• a: The fear of short words, not to be confused with hippopotomonstrosesquipedaliophobia, the fear of long words.
  • wonkalicious: Expression of delight on the flavour of a food that looks disgusting.

Some are less promising than others I guess, but I think everyone should make up words, as many as possible. I suppose that makes me a linguistic liberal, or simply a pro-protologist – one for the list?

Oct 30 2008

Sarah Jane, a mother of three with a stable if not exciting marriage to a lawyer, is staring at a text message from a rather dashing young journalist by the name of Laurence. They met at a party at a common friends house and she let herself flirt and insinuate she was up for play. When they ran into each other at the local supermarket she felt a thrill at the mere thought of a secret adventure and that is when she gave him her number. As her heart is beating and her eyes re-reading the message in that old black and gray Nokia font for the fifth time she takes a deep breath and decides to ignore the invitation. It is not a choice based in what her feelings are yearning for now, she knows that right now her skin would come alive as if back from the dead, but she knows that if she makes this choice it will lead her up to another choice. She may change due to the choice she could make now. She might change into someone that is prepared to loose that which she now holds the most precious – her marriage, her family and her reputation. It is not a mere choice based in her wish, it is a pre-emptive choice protecting herself from a future choice by her potential self.

A lot of choices in life are like Sarah Jane’s. You might want to stay away from a crowd of earlier wild friends once you find yourself studying for a degree or in a stable relationship. You might avoid reading a book you suspect might challenge your faith or opinions, not because you think the opposing ideas are false – rather the contrary. You are attached to your ideas and prefer to keep them whether or not they are true, so you pre-emptively avoid scrutiny.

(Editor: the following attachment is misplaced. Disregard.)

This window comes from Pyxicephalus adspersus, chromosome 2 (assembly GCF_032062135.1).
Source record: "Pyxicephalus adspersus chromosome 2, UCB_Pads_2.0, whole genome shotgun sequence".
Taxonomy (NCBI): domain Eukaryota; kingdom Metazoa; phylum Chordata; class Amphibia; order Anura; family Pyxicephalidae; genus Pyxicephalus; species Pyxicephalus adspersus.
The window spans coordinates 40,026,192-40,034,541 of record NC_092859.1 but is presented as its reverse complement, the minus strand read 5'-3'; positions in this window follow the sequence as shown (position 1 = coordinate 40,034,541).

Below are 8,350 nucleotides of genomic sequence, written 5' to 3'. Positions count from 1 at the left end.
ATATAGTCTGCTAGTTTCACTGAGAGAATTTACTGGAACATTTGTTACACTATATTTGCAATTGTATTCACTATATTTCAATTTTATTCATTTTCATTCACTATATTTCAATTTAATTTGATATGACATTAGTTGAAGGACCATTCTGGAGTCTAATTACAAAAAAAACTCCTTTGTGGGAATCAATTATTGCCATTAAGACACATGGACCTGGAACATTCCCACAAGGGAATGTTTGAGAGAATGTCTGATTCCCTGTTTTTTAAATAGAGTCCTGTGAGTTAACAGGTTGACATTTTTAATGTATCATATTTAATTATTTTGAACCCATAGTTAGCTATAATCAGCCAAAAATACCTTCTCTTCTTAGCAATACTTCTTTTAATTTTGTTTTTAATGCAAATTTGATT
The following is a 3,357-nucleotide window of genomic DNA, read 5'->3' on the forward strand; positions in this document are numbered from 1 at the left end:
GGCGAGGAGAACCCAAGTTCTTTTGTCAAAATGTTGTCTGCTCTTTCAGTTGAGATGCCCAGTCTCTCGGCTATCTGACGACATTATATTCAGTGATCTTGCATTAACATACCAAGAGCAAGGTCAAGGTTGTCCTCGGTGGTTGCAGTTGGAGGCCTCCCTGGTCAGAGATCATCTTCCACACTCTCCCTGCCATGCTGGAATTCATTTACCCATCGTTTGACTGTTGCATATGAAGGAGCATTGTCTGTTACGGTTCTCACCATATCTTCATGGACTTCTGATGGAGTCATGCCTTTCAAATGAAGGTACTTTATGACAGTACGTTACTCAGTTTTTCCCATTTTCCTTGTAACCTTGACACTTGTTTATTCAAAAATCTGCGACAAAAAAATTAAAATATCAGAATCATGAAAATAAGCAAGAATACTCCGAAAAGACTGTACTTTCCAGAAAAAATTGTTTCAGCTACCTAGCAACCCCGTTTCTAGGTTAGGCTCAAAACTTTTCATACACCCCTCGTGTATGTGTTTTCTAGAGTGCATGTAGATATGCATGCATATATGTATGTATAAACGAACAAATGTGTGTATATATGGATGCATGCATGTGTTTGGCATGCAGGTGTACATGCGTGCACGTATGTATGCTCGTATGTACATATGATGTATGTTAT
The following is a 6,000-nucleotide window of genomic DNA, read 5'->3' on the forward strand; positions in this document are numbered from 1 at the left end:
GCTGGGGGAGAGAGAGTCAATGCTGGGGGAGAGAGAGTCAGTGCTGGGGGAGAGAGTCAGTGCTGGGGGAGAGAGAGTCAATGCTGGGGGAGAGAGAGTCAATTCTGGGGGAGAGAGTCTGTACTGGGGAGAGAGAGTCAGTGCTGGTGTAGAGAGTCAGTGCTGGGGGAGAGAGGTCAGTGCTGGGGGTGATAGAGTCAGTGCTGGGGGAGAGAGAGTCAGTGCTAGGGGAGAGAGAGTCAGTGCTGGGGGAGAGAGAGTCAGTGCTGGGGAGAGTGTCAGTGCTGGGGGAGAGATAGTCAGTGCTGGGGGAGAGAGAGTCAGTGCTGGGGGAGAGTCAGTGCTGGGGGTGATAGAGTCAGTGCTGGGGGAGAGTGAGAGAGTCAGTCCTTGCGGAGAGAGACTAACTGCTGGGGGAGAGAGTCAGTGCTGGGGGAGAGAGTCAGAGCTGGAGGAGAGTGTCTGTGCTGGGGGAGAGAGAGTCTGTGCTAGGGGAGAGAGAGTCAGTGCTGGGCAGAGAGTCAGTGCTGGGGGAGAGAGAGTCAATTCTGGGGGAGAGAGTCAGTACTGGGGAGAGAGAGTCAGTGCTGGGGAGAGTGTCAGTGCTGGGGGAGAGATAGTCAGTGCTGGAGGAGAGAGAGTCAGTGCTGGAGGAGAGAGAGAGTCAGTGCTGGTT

The difference between a normal choice and a pre-emptive choice is that the latter is aimed at preventing yourself from making another choice. It is an act of will against developing another will. You currently do not want what you suspect you might come to desire, and now you do not want to be such a person.

pre-emptive: made so as to deter an anticipated unpleasant situation

UPDATE: 8 FEB. 2012

After having listened to a wonderful podcast from Little Atoms featuring the neuroscientist David Eagleman I have come to learn that there is actually a concept in decision making theory that captures this idea, and that is goes all the way back to Homer. It is called a Ulysses contract. “The term refers to the pact that Ulysses (Greek name “Ὀδυσσεύς”, Odysseus) made with his men as they approached the Sirens. Ulysses wanted to hear the Sirens’ song although he knew that doing so would render him incapable of rational thought. He put wax in his men’s ears so that they could not hear, and had them tie him to the mast so that he could not jump into the sea. He ordered them not to change course under any circumstances, and to keep their swords upon him to attack him if he should break free of his bonds.

Upon hearing the Sirens’ song, Ulysses was driven temporarily insane and struggled with all of his might to break free so that he might join the Sirens, which would have meant his death.”